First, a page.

• Drink plenty of fluids. This will help replace those you have lost through diarrhea. Mild, clear liquids, such as water, clear broth, sports drinks such as Gatorade, or ginger ale, are best. If these drinks make you more thirsty or nauseous, try diluting them with water. Drink slowly and make sure drinks are at room temperature. Let carbonated drinks lose their fizz before you drink them.
  • Eat small amounts of food throughout the day instead of three large meals.
  • Unless your doctor has told you otherwise, eat potassium-rich foods. Diarrhea can cause you to lose this important mineral. Bananas, oranges, potatoes, and peach and apricot nectars are good sources of potassium.
  • Ask your doctor if you should try a clear liquid diet to give your bowels time to rest. A clear liquid diet does not provide all the nutrients you need, so do not follow one for more than 3 to 5 days.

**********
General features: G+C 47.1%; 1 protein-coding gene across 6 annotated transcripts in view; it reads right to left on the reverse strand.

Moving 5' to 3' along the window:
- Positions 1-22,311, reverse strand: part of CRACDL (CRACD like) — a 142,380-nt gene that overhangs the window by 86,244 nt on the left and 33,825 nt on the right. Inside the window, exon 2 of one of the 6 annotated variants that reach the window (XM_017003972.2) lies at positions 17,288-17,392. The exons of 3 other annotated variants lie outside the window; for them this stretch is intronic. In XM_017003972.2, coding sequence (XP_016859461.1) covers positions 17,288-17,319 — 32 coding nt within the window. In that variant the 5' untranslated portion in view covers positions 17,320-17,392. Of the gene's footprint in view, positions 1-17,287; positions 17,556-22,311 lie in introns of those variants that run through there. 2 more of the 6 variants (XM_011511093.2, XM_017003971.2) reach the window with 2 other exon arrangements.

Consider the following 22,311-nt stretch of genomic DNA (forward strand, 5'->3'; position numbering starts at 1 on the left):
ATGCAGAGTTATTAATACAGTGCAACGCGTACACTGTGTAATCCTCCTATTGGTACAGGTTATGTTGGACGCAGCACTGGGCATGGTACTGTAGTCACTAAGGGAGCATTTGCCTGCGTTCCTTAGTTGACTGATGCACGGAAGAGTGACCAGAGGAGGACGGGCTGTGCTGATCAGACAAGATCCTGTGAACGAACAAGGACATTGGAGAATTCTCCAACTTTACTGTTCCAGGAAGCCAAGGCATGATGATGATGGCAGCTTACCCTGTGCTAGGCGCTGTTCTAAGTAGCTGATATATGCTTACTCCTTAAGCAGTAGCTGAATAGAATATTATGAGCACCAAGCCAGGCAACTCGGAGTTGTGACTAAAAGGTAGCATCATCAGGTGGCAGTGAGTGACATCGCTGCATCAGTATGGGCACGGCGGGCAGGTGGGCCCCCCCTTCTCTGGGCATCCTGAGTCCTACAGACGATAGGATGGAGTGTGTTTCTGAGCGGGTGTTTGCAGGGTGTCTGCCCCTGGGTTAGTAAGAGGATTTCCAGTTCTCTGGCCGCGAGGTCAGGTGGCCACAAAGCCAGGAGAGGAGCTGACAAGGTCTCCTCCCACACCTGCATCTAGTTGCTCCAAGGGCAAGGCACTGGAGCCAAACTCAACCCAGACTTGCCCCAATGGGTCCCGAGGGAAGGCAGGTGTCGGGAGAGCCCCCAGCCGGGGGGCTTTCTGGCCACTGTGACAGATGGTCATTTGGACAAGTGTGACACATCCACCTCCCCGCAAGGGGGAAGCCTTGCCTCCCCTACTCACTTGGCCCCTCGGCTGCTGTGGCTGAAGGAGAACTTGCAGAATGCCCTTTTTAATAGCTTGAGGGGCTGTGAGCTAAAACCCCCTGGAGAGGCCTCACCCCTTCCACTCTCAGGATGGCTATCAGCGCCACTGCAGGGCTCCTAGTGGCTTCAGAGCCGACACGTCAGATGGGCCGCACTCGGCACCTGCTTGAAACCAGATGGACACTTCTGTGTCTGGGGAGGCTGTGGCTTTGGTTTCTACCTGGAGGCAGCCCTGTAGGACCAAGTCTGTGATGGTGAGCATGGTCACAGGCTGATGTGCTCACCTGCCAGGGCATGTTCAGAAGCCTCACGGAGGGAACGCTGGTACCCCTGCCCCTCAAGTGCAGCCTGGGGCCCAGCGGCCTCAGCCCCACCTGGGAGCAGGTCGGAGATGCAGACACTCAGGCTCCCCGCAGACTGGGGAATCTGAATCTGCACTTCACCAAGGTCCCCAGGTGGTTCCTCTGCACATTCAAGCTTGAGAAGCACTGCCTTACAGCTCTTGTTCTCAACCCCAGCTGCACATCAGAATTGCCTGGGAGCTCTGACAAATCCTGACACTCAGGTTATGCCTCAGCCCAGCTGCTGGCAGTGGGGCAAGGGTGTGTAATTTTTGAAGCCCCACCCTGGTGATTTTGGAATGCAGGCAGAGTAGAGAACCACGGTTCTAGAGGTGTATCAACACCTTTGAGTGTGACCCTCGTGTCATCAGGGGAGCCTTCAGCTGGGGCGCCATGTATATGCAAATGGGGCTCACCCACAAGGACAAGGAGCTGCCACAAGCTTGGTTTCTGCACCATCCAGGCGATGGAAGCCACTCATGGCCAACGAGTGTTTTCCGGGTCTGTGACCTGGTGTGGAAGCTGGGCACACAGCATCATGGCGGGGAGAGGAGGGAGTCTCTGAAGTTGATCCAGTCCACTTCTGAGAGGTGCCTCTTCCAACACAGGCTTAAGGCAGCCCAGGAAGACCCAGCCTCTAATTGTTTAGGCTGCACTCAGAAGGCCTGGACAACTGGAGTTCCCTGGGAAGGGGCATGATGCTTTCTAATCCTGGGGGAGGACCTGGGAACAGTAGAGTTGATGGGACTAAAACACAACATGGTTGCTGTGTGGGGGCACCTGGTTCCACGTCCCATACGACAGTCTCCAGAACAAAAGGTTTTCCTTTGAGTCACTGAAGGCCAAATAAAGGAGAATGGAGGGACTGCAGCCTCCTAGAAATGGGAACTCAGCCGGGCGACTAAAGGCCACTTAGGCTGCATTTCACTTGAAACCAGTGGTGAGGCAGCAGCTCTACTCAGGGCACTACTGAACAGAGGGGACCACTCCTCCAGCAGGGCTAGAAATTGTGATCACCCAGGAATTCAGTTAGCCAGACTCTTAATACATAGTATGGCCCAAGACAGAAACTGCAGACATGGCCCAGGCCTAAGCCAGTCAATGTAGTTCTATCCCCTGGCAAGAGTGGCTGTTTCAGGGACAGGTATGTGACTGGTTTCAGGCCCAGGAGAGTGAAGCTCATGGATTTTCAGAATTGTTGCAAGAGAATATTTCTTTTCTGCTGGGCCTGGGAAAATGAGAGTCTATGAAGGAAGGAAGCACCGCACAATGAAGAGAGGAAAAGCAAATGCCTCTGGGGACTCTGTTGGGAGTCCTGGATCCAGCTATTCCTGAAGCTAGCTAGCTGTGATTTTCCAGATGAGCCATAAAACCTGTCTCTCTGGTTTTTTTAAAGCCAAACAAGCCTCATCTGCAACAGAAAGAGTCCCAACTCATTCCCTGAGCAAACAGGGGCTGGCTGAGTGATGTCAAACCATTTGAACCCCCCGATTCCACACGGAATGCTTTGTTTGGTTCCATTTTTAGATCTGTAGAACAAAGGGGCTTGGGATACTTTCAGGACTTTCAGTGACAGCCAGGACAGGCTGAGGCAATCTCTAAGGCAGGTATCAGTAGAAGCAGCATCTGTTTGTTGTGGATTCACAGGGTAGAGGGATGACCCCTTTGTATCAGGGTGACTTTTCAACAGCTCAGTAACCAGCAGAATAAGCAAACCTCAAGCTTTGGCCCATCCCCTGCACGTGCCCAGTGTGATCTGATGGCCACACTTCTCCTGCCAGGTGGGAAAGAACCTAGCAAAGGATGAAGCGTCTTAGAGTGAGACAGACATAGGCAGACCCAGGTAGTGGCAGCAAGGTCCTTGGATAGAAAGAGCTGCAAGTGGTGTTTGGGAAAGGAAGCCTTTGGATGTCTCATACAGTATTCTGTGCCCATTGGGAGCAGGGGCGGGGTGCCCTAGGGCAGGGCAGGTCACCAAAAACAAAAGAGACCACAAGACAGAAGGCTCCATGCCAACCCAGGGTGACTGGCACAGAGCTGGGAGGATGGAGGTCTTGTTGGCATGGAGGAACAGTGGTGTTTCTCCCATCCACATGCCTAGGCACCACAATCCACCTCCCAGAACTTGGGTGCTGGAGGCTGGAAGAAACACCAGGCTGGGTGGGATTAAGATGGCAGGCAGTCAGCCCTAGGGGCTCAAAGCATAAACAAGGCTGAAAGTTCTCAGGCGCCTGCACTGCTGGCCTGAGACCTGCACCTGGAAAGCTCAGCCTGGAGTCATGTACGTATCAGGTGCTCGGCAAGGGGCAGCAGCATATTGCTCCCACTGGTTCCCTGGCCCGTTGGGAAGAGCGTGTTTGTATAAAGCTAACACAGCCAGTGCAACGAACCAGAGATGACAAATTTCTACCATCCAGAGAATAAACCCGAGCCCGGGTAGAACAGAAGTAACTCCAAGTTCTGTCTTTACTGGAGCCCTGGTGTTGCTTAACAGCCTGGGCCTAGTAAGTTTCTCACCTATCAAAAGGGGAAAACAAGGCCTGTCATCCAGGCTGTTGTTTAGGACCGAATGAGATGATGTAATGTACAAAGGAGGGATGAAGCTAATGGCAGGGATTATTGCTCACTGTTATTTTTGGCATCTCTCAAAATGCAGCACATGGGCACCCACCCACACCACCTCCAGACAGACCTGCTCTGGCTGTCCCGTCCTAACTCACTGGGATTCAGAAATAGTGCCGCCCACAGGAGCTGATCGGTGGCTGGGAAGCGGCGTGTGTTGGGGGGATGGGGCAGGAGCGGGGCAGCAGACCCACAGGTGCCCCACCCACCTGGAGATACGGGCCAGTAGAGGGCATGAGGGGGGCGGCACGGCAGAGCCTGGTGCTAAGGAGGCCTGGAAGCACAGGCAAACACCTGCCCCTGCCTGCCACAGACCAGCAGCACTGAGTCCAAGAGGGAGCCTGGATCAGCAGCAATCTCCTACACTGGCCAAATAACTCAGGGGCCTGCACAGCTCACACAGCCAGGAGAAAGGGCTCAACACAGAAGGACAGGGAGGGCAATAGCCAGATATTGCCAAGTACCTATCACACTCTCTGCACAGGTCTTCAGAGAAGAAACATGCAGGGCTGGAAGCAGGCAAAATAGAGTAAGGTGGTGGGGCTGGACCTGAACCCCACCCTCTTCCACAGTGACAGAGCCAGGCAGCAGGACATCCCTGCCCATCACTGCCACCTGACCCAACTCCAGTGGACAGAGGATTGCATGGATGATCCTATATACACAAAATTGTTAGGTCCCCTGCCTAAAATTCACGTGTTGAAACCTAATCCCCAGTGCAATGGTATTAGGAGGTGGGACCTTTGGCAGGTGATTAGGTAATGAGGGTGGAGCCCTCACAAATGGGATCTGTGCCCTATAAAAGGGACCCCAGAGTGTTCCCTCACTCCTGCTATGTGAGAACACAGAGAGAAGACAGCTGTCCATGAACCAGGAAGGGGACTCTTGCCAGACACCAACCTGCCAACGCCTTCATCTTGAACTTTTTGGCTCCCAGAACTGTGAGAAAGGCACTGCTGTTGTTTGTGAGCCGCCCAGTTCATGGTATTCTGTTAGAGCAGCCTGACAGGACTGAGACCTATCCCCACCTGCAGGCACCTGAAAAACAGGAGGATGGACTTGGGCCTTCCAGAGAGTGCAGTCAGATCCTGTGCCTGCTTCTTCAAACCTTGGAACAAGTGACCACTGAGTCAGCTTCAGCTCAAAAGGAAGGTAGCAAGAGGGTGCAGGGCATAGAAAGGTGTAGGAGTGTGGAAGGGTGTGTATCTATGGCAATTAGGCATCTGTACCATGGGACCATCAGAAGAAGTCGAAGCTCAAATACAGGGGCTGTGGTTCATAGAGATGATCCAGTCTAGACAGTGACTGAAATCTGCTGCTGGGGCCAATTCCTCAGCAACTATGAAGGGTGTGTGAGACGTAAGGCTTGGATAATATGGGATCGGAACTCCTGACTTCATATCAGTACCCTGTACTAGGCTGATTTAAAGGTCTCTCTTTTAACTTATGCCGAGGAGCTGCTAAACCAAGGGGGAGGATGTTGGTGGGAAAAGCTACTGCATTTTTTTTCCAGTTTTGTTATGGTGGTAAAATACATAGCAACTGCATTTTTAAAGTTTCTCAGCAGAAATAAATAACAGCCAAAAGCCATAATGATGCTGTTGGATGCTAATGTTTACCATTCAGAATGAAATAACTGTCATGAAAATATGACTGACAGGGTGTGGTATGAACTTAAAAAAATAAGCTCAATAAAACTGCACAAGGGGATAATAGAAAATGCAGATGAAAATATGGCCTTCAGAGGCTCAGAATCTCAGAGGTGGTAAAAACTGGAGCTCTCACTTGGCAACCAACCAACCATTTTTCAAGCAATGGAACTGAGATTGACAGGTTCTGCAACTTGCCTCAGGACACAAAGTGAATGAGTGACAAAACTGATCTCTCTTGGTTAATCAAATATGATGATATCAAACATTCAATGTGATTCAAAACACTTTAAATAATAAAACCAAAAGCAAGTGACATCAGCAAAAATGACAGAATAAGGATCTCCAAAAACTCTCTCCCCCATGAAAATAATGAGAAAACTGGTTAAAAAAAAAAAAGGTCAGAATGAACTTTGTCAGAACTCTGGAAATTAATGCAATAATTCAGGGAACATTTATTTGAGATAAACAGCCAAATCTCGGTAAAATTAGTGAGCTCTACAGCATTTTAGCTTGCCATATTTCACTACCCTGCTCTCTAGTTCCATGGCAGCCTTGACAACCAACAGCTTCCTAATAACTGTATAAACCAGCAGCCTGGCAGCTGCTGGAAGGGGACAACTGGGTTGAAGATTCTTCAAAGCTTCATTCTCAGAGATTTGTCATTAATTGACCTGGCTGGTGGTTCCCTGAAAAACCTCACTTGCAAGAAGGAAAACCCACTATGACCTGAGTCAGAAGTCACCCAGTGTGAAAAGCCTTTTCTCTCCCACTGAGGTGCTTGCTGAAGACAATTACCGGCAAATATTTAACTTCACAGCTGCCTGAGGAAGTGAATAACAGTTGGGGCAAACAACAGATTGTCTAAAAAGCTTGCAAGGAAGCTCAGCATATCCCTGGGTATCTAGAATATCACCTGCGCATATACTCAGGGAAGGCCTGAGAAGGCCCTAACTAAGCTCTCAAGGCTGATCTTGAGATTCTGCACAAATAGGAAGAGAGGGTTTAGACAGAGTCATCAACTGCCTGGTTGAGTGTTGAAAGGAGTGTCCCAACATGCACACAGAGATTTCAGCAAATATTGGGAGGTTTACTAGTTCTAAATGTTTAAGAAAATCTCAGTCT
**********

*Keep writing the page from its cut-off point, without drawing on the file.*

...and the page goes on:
• Eat low-fiber foods. Low-fiber foods include white bread, white rice or noodles, creamed cereals, ripe bananas, canned or cooked fruit without skins, cottage cheese, yogurt without seeds, eggs, mashed or baked potatoes without the skin, pureed vegetables, chicken, or turkey without the skin, and fish.
  • Avoid high-fiber foods, which can lead to diarrhea and cramping. High-fiber foods include whole grain breads and cereals, raw vegetables, beans, nuts, seeds, popcorn, and fresh and dried fruit.
  • Avoid hot or very cold liquids, which can make diarrhea worse.
  • Avoid coffee, tea with caffeine, alcohol, and sweets. Stay away from fried, greasy, or highly spiced foods, too. They are irritating and can cause diarrhea and cramping.
  • Avoid milk and milk products, including ice cream, if they make your diarrhea worse.

Constipation

Some anticancer medicines, pain medicines, and other medicines can cause constipation. It can also occur if you are less active or if your diet lacks enough fluid or fiber. If you have not had a bowel movement for more than a day or two, call your doctor, who may suggest taking a laxative or stool softener. Do not take these measures without checking with your doctor, especially if your white blood cell count or platelets are low.